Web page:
A radio-fluorogenic (RFG) gel is a polymer gel that can be applied as a 3D radiation dosimeter in radiotherapy. The gel becomes fluorescent in UV light after exposure to high-energy radiation and the intensity of the fluorescence is proportional to the local radiation dose. This radiation-induced fluorescence is permanent, which distinguishes it from transitory optical emission or scintillation effects. In the thesis we demonstrate that a quasi-rigid RFG gel, consisting of tertiary-butyl acrylate (TBA) with ca 100 ppm maleimido-pyrene (MPy), has the potential to produce spatially resolved images of dose deposition. The work focuses on the fundamental radiation chemistry and photophysics of the medium. In particular, we have investigated the dose and dose-rate dependences of polymer formation and fluorescence intensity using cobalt-60 gamma-ray sources. We have also used collimated beams of 200 kVp X-rays to produce complex radiation fields for test purposes and constructed a tomographic method for reconstructing full 3D images of the dose distribution with submillimetre spatial resolution. Our ultimate goal is to provide a method of quantitative, spatially-resolved dosimetry that can be applied to particle beams and other forms of high-energy radiation that produce the complex radiation fields applied in modern radiotherapy treatment of cancer.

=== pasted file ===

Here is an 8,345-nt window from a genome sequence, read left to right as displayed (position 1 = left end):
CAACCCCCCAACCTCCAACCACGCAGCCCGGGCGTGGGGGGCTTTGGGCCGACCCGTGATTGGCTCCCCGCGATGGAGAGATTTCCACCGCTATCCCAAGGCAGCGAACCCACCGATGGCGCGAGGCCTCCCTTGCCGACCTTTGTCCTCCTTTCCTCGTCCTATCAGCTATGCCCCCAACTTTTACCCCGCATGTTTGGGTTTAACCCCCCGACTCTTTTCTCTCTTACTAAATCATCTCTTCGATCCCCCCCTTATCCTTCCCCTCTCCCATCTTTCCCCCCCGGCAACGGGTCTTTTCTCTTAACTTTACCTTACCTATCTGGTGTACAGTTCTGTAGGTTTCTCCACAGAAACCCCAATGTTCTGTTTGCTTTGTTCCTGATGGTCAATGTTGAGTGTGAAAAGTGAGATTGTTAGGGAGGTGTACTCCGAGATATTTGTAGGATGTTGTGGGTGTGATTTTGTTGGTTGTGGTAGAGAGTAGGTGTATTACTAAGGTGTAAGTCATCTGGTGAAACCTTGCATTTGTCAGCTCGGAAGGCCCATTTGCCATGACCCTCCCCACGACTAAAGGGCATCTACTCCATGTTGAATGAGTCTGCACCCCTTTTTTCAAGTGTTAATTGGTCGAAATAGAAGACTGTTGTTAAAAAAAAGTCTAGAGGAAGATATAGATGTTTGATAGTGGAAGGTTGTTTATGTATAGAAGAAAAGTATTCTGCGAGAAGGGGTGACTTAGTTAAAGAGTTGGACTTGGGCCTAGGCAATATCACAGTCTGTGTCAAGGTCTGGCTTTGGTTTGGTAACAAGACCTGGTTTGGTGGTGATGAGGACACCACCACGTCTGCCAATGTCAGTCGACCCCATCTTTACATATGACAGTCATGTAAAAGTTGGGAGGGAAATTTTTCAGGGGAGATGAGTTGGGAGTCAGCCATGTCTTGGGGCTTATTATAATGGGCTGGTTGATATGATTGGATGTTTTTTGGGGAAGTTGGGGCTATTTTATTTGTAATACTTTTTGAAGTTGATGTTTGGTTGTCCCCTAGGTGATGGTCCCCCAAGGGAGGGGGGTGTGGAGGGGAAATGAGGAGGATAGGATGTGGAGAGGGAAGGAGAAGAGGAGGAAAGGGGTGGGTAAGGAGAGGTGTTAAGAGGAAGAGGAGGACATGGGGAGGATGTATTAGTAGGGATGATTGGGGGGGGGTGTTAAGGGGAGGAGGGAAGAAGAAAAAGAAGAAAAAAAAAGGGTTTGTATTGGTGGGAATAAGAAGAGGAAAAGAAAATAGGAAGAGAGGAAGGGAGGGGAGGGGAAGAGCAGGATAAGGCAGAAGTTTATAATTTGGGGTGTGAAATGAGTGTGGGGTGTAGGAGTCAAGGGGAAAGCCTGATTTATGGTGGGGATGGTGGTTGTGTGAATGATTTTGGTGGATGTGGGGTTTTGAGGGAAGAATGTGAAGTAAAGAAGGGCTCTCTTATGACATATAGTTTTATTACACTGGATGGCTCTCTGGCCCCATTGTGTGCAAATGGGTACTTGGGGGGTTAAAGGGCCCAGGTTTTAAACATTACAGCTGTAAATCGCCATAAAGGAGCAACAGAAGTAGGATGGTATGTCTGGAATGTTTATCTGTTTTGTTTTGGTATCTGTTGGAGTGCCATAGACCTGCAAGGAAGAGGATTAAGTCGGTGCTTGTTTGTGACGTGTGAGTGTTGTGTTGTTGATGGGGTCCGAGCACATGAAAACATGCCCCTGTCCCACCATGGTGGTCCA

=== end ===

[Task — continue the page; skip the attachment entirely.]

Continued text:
|Qualification||Doctor of Philosophy|
|Award date||16 Jan 2017|
|Publication status||Published - 2016|
- Radiation dosimetry
- Radio-fluorogenic gel
- Dose and dose rate dependence